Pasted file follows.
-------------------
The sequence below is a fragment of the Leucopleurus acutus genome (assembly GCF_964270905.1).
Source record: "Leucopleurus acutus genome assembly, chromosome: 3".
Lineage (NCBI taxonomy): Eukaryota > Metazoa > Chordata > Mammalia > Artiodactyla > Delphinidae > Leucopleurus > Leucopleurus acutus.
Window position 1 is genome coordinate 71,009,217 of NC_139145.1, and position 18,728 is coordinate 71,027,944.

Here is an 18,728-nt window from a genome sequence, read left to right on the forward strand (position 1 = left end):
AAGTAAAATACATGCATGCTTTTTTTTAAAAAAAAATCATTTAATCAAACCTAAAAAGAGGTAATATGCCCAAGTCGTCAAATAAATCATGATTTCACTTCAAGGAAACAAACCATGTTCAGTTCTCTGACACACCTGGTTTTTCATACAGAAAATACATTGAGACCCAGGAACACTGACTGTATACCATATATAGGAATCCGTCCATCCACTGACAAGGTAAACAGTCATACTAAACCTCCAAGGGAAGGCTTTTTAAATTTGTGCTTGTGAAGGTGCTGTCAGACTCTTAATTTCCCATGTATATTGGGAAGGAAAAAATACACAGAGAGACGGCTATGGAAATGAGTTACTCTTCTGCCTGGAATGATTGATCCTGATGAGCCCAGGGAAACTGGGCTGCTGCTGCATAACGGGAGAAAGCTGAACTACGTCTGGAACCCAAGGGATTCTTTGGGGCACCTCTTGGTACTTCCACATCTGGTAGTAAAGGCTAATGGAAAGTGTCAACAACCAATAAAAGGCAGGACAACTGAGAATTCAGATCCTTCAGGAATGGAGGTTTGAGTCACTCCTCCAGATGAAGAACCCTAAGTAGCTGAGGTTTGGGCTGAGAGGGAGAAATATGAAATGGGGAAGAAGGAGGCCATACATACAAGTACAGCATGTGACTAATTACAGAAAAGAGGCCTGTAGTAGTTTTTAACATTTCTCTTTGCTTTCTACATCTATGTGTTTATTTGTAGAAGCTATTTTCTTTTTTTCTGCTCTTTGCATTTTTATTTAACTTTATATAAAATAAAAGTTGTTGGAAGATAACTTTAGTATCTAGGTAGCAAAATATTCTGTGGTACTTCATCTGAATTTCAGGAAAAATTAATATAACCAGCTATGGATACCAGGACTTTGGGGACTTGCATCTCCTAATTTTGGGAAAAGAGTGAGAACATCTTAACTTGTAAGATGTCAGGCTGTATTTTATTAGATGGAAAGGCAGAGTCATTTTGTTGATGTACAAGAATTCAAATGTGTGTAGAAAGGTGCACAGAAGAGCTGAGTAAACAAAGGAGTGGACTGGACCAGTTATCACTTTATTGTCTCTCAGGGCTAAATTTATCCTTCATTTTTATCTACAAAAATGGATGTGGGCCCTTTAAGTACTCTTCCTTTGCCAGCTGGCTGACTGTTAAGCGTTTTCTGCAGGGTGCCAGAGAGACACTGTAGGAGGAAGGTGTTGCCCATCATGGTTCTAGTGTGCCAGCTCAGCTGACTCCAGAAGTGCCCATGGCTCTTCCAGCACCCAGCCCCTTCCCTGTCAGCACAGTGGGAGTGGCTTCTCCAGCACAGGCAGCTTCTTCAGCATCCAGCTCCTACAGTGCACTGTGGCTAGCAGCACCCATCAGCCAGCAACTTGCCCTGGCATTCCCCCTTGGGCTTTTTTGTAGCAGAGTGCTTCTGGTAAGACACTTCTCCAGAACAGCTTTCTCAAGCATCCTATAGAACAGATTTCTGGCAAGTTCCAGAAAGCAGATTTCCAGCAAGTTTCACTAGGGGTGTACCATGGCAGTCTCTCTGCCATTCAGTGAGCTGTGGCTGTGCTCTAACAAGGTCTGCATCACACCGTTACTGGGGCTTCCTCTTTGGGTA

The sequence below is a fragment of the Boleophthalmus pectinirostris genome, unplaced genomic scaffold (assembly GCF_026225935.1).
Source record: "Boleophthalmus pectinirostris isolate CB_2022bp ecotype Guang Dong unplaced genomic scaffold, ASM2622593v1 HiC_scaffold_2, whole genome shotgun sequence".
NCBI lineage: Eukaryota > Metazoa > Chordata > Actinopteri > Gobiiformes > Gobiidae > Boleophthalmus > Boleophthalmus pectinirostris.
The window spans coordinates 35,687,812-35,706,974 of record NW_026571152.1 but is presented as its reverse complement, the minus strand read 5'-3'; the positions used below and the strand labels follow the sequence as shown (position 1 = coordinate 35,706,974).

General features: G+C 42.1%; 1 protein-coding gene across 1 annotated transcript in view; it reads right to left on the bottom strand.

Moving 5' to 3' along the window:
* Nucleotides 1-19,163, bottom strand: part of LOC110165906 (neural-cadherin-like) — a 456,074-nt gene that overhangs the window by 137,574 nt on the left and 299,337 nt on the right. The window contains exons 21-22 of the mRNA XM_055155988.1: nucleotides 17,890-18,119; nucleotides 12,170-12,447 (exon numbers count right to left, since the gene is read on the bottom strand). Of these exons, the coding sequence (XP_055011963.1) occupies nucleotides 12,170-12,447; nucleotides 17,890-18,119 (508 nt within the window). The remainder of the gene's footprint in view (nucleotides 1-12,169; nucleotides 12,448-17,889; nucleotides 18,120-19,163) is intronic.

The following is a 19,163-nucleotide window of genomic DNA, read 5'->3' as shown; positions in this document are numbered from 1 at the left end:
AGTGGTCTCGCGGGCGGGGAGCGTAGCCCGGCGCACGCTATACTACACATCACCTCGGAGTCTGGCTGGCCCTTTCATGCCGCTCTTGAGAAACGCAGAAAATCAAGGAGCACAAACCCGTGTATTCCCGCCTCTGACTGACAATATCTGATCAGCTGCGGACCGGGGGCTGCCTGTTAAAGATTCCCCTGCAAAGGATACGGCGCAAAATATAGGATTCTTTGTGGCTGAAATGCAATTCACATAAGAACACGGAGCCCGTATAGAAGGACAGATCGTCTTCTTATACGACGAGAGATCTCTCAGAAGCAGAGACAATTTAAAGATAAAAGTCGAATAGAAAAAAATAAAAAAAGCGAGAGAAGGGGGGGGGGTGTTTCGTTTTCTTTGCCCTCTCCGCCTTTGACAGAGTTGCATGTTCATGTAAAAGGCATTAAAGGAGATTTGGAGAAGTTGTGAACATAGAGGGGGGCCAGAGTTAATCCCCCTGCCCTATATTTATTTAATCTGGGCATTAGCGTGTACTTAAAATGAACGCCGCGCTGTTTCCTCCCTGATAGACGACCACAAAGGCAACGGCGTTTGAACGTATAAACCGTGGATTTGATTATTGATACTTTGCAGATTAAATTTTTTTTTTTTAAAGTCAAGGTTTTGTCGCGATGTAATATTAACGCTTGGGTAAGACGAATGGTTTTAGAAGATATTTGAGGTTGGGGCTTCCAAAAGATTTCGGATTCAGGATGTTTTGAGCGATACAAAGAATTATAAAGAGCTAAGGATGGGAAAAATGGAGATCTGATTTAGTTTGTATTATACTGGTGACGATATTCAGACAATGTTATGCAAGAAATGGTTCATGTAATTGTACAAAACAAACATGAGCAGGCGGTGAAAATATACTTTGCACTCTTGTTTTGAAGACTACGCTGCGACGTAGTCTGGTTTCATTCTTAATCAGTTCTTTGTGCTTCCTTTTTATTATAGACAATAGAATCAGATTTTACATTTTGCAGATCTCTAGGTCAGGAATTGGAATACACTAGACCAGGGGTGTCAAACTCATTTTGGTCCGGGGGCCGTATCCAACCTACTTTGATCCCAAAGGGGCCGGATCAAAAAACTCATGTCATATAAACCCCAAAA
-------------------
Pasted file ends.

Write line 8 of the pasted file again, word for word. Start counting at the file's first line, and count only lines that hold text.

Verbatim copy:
Source record: "Boleophthalmus pectinirostris isolate CB_2022bp ecotype Guang Dong unplaced genomic scaffold, ASM2622593v1 HiC_scaffold_2, whole genome shotgun sequence".